Korpiklaani

Korven Kuningas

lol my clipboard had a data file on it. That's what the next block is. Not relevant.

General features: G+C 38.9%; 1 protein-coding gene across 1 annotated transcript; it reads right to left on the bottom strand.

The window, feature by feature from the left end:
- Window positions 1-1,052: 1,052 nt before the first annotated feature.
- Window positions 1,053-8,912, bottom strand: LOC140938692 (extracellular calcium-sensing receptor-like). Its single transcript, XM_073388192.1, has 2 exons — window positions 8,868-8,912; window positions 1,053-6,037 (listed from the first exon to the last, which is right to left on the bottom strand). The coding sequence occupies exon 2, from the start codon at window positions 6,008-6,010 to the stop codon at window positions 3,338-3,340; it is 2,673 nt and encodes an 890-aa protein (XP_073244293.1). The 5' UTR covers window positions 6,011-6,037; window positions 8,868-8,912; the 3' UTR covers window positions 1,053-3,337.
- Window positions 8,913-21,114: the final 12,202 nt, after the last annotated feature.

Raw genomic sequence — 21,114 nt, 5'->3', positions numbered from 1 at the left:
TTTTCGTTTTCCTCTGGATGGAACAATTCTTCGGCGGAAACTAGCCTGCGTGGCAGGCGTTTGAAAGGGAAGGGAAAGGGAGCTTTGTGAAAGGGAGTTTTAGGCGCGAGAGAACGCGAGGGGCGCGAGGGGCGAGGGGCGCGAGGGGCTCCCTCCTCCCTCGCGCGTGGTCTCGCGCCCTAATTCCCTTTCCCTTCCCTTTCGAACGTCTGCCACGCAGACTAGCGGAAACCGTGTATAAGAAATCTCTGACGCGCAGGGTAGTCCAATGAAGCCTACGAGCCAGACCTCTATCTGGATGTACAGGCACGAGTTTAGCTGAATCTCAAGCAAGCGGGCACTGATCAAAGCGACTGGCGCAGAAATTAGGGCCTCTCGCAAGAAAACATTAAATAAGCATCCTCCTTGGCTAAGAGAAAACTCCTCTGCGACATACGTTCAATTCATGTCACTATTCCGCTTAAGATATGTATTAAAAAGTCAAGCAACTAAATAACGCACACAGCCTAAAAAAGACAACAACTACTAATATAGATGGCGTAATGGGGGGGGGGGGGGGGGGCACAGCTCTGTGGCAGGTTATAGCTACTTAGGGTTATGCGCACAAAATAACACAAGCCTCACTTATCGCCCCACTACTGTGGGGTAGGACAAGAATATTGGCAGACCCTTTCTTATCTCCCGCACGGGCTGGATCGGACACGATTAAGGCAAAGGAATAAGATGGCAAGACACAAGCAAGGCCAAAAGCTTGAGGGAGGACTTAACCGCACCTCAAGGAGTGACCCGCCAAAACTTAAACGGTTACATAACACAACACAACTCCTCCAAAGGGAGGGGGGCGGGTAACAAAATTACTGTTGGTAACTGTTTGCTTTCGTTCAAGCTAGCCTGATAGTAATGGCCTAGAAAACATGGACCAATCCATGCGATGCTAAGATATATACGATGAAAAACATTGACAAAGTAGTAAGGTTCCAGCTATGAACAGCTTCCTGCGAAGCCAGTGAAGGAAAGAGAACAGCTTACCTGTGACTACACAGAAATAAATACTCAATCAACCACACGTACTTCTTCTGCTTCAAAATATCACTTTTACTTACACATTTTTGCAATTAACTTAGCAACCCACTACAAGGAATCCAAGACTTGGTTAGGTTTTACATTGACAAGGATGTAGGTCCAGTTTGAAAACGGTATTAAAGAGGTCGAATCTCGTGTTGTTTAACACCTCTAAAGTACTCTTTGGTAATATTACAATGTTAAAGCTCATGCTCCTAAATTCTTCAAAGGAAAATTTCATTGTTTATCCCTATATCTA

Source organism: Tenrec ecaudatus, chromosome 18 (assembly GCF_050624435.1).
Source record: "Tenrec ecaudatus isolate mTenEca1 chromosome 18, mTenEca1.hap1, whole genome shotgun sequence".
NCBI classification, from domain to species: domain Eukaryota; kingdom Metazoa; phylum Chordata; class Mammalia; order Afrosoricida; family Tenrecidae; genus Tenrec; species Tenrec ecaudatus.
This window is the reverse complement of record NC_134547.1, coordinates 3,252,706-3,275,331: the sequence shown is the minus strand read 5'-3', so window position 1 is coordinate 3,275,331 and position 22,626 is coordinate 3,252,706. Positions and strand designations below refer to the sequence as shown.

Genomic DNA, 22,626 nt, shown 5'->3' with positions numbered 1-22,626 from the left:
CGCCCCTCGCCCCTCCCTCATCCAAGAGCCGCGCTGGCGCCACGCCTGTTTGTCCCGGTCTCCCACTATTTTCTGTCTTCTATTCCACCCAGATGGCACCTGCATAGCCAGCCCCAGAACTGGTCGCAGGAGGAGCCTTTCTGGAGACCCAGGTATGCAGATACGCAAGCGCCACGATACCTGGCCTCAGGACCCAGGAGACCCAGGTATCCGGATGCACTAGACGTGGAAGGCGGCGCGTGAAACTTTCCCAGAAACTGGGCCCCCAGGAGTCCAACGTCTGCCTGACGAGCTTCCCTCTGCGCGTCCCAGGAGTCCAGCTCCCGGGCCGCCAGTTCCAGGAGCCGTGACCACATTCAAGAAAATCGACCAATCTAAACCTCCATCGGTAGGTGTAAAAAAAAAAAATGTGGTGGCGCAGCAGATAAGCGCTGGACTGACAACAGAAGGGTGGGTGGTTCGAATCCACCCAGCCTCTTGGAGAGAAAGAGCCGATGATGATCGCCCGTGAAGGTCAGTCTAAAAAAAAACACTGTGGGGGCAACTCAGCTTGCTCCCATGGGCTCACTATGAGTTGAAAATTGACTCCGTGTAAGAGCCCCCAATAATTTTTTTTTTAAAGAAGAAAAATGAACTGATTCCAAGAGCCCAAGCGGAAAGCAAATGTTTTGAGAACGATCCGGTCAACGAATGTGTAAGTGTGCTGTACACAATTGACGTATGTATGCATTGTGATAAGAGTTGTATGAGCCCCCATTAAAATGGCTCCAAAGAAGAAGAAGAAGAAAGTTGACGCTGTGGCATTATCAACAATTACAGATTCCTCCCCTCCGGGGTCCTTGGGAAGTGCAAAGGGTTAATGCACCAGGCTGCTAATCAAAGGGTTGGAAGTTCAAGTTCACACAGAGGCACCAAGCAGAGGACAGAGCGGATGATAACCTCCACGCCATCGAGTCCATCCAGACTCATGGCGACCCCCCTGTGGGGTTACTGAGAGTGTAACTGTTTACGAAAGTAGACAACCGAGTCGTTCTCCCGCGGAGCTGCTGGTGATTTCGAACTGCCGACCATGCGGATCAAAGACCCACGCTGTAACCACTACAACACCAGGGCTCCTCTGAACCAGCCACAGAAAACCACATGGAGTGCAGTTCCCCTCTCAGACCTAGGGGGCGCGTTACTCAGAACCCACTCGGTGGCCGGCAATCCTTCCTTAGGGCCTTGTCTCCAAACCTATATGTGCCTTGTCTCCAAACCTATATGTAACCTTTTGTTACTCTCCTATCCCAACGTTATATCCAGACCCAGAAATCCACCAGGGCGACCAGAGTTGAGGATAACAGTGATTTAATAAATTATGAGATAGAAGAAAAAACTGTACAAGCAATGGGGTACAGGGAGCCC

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To those who aren't heavily into the Nordic metal scene, the idea of combining metal with Scandinavian folk -- be it Swedish, Norwegian, or Finnish -- might seem like a cute novelty. But for the bands that have done it well (Finland's Finntroll is a shining example), folk metal isn't some empty gimmick; it is a totally legitimate part of world music. In the Scandinavian countries, folk metal has often had a strong death metal or black metal influence. But on Korven Kuningas (which means King of the Woods in Finnish), Korpiklaani's folk metal is closer to thrash metal and old-school punk. This Finnish band's mixture of metal and Finnish humppa rocks aggressively hard, but Korven Kuningas doesn't have the vicious, go-for-the-jugular outlook that death metal and black metal are known for. All of Jonne Järvelä 's lead vocals are clean vocals, and neither death metal's "Cookie Monster" growl nor black metal's sinister rasp is anywhere to be found. Actually, the songs (most of which are performed in Finnish, although there are some English lyrics as well) are quite melodic, and Korven Kuningas -- for all its thrashiness and punkiness -- thrives on musicality and is no stranger to craftsmanship or nuance. On this 74-minute CD, crunching guitar and loud drums sound perfectly natural alongside accordions, flutes, and violins. If infectious metal/humppa offerings like "Keep on Galloping," "Suden Joiku," "Gods on Fire," and "Kipumylly" sometimes remind you of Celtic music, that's no coincidence; many centuries ago, Scandinavian folk was a major influence on Celtic culture. Therefore, if one played Korven Kuningas after listening to the punky Celtic rock of, say, the Pogues, it wouldn't be hard to note the parallels. Anyone who has spent a lot of time savoring the infectious pleasures of Finntroll would do well to give the rewarding Korven Kuningas an equally close listen.

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